diagnostics = DiagnosticCollector()
    manager = compiler.getStandardFileManager(diagnostics, none, none)
    units = manager.getJavaFileObjectsFromStrings(names)
    comp_task = compiler.getTask(none, manager, diagnostics, none, none, units)
    success = comp_task.call()
    manager.close()

First we import some Java classes from the javax.tools package.
Then we create a list containing just one string,
'HelloWorld.java.' Then we get a handle on the system Java compiler
and call it 'compiler.' A couple of objects that need to get passed
to our compiler task, 'diagnostics' and 'manager' are created. We
turn our list of strings into 'units' and finally we create a
compiler task and execute its call method. If we wanted to do this
often, we'd probably want to roll up all of this into a simple
method.

Example Script: Builder.py
==========================

So we've discussed a few of the modules that tend to come in handy
when writing scripts for Jython. Now we'll put together a simple
script to show off what can be done. We've chosen to write a script
that will help handle the compilation of java files to .class files
in a directory, and clean the directory of .class files as a
separate task. We will want to be able to create a directory
structure, delete the directory structure for a clean build, and of
course compile our java source files.

*Listing 9-15.*
::
    
    import os
    import sys
    import glob
    
    from javax.tools import (forwardingjavafilemanager, toolprovider,
             diagnosticcollector,)
    
    tasks = {}
    
    def task(func):
        tasks[func.func_name] = func
    
    @task
    def clean():
        files = glob.glob("\*.class")
        for file in files:
            os.unlink(file)
    
    @task
    def compile():
        files = glob.glob("\*.java")
        _log("compiling %s" % files)
        if not _compile(files):
            quit()
        _log("compiled")
    
    def _log(message):
        if options.verbose:
            print message
    
    def _compile(names):
        compiler = toolprovider.getsystemjavacompiler()
        diagnostics = diagnosticcollector()
        manager = compiler.getstandardfilemanager(diagnostics, none, none)
        units = manager.getjavafileobjectsfromstrings(names)
        comp_task = compiler.gettask(none, manager, diagnostics, none, none, units)
        success = comp_task.call()
        manager.close()
        return success
    
    if __name__ == '__main__':
        from optparse import optionparser
        parser = optionparser()
        parser.add_option("-q", "--quiet",
            action="store_false", dest="verbose", default=true,
            help="don't print out task messages.")
        parser.add_option("-p", "--projecthelp",
            action="store_true", dest="projecthelp",
            help="print out list of tasks.")
        (options, args) = parser.parse_args()
        
        if options.projecthelp:
            for task in tasks:
                print task
            sys.exit(0)
        
        if len(args) < 1:
            print "usage: jython builder.py [options] task"
            sys.exit(1)
        
        try:
            current = tasks[args[0]]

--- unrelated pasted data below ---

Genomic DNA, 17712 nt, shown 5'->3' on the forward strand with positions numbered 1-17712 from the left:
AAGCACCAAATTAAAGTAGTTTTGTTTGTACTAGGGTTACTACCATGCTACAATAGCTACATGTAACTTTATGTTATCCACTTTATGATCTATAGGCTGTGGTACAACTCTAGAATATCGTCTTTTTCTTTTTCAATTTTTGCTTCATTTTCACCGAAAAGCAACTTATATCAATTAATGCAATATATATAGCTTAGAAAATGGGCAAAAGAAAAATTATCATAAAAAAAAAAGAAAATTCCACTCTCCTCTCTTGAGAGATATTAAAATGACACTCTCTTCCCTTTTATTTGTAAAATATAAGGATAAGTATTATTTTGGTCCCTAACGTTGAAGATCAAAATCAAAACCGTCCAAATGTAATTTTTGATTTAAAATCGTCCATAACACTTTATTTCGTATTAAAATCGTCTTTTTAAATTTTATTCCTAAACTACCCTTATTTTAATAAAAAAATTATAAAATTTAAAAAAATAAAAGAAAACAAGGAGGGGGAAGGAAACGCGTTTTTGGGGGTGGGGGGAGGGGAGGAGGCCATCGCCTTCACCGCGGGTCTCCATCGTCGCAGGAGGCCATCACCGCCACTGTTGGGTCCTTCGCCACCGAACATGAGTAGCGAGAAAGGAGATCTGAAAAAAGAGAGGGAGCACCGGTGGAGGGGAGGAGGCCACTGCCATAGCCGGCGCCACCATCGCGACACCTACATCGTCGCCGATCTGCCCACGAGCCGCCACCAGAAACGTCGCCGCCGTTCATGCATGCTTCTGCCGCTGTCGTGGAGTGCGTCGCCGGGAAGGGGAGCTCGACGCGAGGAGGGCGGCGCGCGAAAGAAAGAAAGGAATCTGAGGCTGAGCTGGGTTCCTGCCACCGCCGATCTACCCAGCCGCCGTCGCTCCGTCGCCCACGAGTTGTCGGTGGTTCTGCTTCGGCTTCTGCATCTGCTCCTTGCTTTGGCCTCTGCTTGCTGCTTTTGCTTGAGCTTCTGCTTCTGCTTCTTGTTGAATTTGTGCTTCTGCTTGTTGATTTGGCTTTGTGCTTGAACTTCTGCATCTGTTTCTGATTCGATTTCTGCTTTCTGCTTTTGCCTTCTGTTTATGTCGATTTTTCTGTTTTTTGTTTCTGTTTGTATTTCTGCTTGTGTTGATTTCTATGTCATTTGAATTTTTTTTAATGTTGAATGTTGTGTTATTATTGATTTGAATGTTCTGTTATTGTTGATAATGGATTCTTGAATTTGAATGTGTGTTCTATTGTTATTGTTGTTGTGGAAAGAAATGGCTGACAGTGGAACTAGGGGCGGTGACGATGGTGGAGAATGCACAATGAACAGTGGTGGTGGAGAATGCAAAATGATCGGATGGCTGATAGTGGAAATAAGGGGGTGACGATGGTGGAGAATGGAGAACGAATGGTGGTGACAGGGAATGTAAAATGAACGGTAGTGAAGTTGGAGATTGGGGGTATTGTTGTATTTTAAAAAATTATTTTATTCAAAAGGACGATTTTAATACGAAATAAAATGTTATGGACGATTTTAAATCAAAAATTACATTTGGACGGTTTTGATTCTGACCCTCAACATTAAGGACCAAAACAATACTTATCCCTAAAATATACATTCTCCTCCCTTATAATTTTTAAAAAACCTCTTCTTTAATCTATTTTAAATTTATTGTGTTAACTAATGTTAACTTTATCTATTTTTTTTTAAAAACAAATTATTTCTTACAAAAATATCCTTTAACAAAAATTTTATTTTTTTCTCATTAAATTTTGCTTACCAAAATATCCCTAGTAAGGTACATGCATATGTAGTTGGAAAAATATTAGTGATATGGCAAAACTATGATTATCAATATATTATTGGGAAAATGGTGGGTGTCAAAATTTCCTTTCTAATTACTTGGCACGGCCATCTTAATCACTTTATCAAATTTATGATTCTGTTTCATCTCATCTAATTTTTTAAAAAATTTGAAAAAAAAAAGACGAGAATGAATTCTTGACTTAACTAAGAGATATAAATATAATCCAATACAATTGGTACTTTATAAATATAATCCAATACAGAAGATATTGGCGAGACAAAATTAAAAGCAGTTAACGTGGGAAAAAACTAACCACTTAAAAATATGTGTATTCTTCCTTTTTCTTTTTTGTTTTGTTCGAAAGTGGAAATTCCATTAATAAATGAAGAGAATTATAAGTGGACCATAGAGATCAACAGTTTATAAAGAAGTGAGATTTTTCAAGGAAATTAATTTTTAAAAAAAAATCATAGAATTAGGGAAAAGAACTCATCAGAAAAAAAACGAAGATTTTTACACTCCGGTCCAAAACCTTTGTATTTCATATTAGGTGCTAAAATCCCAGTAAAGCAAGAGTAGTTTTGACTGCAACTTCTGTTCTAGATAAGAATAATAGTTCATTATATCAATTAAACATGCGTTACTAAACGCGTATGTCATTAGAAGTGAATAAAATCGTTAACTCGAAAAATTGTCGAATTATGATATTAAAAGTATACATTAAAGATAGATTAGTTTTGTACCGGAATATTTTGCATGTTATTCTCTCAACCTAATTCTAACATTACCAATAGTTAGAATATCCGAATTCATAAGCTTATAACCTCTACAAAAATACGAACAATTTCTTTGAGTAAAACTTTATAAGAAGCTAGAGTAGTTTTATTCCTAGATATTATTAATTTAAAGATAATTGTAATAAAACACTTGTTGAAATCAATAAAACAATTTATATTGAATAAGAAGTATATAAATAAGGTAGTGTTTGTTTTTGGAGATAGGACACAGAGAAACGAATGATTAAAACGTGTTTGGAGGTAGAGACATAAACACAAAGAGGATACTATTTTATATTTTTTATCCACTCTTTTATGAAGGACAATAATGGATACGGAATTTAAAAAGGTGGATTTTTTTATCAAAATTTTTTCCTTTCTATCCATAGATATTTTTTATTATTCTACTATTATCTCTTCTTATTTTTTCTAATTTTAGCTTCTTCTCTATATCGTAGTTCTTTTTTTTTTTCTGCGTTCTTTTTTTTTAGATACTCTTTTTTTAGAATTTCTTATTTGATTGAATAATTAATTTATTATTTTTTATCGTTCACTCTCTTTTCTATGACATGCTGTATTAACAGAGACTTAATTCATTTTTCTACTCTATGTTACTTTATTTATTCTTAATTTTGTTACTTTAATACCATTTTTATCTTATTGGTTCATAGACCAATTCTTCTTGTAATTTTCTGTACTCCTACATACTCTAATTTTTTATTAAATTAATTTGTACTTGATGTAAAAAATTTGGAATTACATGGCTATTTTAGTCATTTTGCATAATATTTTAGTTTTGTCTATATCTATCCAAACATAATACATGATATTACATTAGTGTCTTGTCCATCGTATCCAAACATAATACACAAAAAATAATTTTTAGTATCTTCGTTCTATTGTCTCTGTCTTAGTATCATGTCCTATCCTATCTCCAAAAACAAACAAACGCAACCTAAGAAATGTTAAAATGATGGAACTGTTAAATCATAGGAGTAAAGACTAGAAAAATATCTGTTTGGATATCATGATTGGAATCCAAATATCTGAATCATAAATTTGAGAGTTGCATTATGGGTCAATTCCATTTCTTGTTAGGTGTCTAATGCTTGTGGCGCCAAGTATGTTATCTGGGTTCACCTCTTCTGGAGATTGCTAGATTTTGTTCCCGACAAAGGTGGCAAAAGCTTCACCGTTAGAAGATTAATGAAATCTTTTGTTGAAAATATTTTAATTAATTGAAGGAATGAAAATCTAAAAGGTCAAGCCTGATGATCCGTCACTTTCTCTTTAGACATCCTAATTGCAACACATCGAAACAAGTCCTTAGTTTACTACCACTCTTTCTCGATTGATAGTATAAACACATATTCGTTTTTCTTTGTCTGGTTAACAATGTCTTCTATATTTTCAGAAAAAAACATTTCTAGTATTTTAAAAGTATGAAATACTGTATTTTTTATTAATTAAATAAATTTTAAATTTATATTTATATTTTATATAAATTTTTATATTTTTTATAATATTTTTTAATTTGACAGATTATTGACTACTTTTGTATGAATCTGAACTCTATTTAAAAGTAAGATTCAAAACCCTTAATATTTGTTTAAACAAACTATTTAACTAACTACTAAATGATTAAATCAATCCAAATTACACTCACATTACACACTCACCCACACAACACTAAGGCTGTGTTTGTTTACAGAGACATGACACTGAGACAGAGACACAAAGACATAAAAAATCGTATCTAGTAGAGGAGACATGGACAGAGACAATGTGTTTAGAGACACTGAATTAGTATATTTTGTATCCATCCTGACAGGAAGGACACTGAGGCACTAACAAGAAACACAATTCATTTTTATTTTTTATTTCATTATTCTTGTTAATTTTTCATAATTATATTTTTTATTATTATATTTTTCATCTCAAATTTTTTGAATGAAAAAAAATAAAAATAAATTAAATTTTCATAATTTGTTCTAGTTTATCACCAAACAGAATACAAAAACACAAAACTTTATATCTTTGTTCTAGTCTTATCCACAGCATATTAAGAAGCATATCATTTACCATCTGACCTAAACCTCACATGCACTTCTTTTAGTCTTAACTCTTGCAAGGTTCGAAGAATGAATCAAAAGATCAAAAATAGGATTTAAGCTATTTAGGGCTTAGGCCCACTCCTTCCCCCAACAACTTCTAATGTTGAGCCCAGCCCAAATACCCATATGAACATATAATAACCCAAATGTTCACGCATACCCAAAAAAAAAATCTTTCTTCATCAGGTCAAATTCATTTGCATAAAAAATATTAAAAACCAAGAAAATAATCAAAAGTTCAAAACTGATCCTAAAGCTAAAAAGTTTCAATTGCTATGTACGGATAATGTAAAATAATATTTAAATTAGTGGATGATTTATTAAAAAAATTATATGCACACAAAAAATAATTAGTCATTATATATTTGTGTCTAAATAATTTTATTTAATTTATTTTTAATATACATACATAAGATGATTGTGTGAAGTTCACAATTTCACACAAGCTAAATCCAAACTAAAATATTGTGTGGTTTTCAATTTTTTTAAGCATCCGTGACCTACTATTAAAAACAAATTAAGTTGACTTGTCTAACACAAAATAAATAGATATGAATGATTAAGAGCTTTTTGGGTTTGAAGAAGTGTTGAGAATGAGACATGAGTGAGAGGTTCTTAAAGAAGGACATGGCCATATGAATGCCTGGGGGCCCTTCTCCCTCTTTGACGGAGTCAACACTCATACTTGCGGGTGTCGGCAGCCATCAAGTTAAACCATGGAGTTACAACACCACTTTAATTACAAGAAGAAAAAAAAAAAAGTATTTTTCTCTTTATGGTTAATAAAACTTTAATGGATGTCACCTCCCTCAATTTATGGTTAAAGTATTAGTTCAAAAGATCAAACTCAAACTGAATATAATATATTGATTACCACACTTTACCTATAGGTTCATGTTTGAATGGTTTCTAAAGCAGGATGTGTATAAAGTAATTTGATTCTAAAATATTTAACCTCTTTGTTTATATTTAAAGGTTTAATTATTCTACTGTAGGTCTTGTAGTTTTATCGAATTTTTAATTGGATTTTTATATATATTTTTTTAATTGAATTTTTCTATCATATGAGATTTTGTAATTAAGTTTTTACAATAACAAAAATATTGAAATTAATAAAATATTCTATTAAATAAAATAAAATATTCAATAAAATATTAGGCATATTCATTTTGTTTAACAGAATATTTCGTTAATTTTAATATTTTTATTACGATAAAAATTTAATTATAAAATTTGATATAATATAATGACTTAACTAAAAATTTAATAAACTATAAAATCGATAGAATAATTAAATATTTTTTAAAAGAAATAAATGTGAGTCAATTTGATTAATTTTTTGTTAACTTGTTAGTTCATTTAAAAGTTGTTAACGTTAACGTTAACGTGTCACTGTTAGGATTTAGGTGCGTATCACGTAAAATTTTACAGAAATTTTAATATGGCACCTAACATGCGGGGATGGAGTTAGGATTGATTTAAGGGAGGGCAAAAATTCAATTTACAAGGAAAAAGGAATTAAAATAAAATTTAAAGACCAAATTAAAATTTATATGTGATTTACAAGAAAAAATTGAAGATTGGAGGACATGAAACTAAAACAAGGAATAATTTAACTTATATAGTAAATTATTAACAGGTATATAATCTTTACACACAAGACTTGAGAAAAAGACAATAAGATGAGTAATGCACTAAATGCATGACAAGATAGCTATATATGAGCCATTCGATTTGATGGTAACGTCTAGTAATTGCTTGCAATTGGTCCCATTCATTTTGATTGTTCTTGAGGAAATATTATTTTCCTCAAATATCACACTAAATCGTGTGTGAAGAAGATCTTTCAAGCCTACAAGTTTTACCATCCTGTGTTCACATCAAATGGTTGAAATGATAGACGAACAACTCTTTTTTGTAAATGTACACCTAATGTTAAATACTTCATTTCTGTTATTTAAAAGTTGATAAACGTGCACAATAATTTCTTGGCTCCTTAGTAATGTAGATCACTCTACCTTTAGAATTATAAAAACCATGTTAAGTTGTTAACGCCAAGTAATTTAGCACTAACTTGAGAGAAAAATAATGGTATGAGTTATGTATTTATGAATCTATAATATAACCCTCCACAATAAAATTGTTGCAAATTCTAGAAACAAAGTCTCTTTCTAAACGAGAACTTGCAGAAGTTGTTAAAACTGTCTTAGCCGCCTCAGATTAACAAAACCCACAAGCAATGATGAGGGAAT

except KeyError:
            print "task %s not defined." % args[0]
            sys.exit(1)
        current()

The script defines a 'task' decorator that gathers the names of the
functions and puts them in a dictionary. We have an optionparser
class that defines two options --projecthelp and --quiet. By
default the script logs its actions to standard out. The option
--quiet turns this logging off, and --projecthelp lists the
available tasks. We have defined two tasks, 'compile' and 'clean.'
The 'compile' task globs for all of the .java files in your
directory and compiles them. The 'clean' task globs for all of the
.class files in your directory and deletes them. Do be careful! The
.class files are deleted without prompting!

So let's give it a try. If you create a Java class in the same
directory as builder.py, say the classic 'Hello World' program:

HelloWorld.java
===============

*Listing 9-16.*
::
    
    public class HelloWorld {
        public static void main(String[] args) {
            System.out.println("Hello, World");
        }
    }

You could then issue these commands to builder.py with these
results:

*Listing 9-17.*
::
    
    [frank@pacman chapter8]$ jython builder.py --help
    Usage: builder.py [options]
    
    Options:
        -h, --help show this help message and exit
        -q, --quiet Don't print out task messages.
        -p, --projecthelp Print out list of tasks.    
    [frank@pacman chapter8]$ jython builder.py --projecthelp
    compile
    clean    
    [frank@pacman chapter8]$ jython builder.py compile
    compiling ['HelloWorld.java']
    compiled
    [frank@pacman chapter8]$ ls
    HelloWorld.java HelloWorld.class builder.py
    [frank@pacman chapter8]$ jython builder.py clean
    [frank@pacman chapter8]$ ls
    HelloWorld.java builder.py
    [frank@pacman chapter8]$ jython builder.py --quiet compile
    [frank@pacman chapter8]$ ls
    HelloWorld.class HelloWorld.java builder.py
    [frank@pacman chapter8]$

Summary
=======

This chapter has shown how to create scripts with Jython. We have
gone from the most simple one- and two-line scripts to large
scripts with lots of optional inputs. We hope this will help you
create your own tools to help automate some of the repetition out
of your days.